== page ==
At the heart of web services is the ability for computers and systems to communicate with each other. Imagine the communication between a utility meter and a network management system as the meter sends its last-gasp message before going out of service. This conversation helps identify the location and extent of an electrical outage or break in a gas or water main. Imagine the conversation between the field unit and the network model management system as it identifies which valves to use to isolate the gas main containing the leak. Now, consider all the conversations between the various systems across the utility enterprise; each one building the value of the network model.
Unfortunately, this is not reality. By no fault of their own, the numerous systems and applications supporting the enterprise speak different languages. And rightfully so, most are designed and created by different technology vendors. However, web services provides an interface between different systems which allows them to become language agnostic; a way for all technology solutions to communicate. And this is where the true power of web services adds value to the utility enterprise.
I believe that web services like Intergraph NetWorks expose a system’s functionality. Intergraph NetWorks reveals not just Intergraph G/Technology data, but also its functionality. While Intergraph NetWorks is one end of the conversation, the other side of the conversation is a recipient. The recipient is a system that wishes to communicate with Intergraph G/Technology via Intergraph NetWorks. Using one of the examples above, a field worker might want to use Intergraph G/Technology’s network tracing functionality to identify valves to shut-off in case of a leak, or know if a customer’s location can be served by the fiber broadband network.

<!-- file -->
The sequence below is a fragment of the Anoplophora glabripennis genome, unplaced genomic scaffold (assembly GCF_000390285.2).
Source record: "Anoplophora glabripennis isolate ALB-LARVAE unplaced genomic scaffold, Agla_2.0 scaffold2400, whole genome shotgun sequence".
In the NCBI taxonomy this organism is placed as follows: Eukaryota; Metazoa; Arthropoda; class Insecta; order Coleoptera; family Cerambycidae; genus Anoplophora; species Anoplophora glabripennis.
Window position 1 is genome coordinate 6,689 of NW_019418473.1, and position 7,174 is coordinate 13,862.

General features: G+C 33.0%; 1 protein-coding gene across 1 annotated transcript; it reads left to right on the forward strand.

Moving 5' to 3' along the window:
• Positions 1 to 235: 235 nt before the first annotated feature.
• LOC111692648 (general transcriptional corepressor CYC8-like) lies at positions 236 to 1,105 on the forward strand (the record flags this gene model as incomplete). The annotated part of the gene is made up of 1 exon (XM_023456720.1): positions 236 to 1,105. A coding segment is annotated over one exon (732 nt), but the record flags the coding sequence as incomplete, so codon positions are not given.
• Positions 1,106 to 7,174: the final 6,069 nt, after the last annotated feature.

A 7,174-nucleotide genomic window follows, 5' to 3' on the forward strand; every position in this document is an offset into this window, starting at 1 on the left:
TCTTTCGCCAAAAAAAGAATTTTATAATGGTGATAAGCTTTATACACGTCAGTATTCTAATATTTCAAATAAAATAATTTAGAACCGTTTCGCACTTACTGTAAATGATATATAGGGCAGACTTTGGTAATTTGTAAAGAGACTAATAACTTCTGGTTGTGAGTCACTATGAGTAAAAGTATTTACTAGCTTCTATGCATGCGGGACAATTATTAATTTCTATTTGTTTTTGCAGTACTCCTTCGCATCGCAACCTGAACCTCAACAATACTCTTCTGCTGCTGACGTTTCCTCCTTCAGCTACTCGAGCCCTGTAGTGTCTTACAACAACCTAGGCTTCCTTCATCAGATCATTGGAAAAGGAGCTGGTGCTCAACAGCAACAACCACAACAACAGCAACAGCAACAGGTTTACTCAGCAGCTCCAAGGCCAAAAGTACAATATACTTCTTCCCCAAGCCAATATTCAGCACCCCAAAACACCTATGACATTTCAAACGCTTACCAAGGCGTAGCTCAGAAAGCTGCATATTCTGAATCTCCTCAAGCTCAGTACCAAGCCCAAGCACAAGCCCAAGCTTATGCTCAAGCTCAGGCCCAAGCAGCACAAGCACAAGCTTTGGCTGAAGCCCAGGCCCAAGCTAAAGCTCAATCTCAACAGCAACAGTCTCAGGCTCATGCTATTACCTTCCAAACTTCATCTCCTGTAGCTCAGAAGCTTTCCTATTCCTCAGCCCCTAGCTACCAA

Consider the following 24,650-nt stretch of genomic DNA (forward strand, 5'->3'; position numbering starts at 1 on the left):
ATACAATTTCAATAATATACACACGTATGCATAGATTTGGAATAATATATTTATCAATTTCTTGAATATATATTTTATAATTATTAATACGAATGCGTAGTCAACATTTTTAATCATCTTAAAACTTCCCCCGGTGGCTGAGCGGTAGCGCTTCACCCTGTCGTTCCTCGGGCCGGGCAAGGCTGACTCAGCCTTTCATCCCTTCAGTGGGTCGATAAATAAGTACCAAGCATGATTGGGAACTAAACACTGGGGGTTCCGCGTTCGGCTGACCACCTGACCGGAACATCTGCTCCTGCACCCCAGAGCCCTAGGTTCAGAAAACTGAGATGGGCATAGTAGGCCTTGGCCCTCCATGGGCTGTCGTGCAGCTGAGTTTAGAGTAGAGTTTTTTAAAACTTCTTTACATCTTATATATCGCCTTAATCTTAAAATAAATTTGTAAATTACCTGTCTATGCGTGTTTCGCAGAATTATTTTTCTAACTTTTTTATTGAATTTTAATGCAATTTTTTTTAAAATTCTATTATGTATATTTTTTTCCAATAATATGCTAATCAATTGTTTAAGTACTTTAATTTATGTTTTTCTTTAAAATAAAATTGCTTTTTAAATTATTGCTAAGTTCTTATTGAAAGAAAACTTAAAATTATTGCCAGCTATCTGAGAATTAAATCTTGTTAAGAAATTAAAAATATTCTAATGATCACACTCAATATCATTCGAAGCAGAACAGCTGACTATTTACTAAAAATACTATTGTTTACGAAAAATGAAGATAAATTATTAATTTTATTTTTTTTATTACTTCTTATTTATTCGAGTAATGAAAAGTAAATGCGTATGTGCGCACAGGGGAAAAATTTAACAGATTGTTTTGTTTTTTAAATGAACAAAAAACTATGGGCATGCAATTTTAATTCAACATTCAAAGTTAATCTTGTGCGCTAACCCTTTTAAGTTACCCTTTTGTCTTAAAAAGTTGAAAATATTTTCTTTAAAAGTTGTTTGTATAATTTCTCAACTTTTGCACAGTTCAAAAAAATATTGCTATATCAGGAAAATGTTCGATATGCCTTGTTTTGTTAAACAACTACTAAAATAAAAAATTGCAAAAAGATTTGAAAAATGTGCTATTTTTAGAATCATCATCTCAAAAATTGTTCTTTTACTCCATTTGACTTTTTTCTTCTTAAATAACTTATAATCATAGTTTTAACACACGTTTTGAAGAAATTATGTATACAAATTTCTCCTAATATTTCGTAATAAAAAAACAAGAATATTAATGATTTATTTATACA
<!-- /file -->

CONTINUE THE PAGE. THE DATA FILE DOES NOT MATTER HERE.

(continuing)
While these possibilities are exciting, Intergraph NetWorks’ web service capabilities can go even further. The entity that consumes Intergraph NetWorks’ web services does not need to be a system; it can be a workflow, an interface, or anything that can make a request. In other words, anything that wants to communication with the utility’s network data and functionality. When we start to think about all the possibilities of putting Intergraph G/Technology data and functions in communication with other systems and workflows, the value of the rest of a network management system grows exponentially. To experience just a few of those possibilities, join us for our upcoming Intergraph NetWorks webinar. During the webinar, we will talk about conversations that are powered by Intergraph NetWorks.
Join us on October 18 to further discuss how Intergraph NetWorks can improve the usability of your network and business data and Intergraph G/Technology’s functionality. Register today!
Mike Baker is an executive consultant for Hexagon Safety & Infrastructure's utilities and communications solutions. With more than 25 years of GIS experience, Mike has provided consulting services to many customers in various industries, with emphasis on utilities during his 20-plus years at Hexagon Safety & Infrastructure.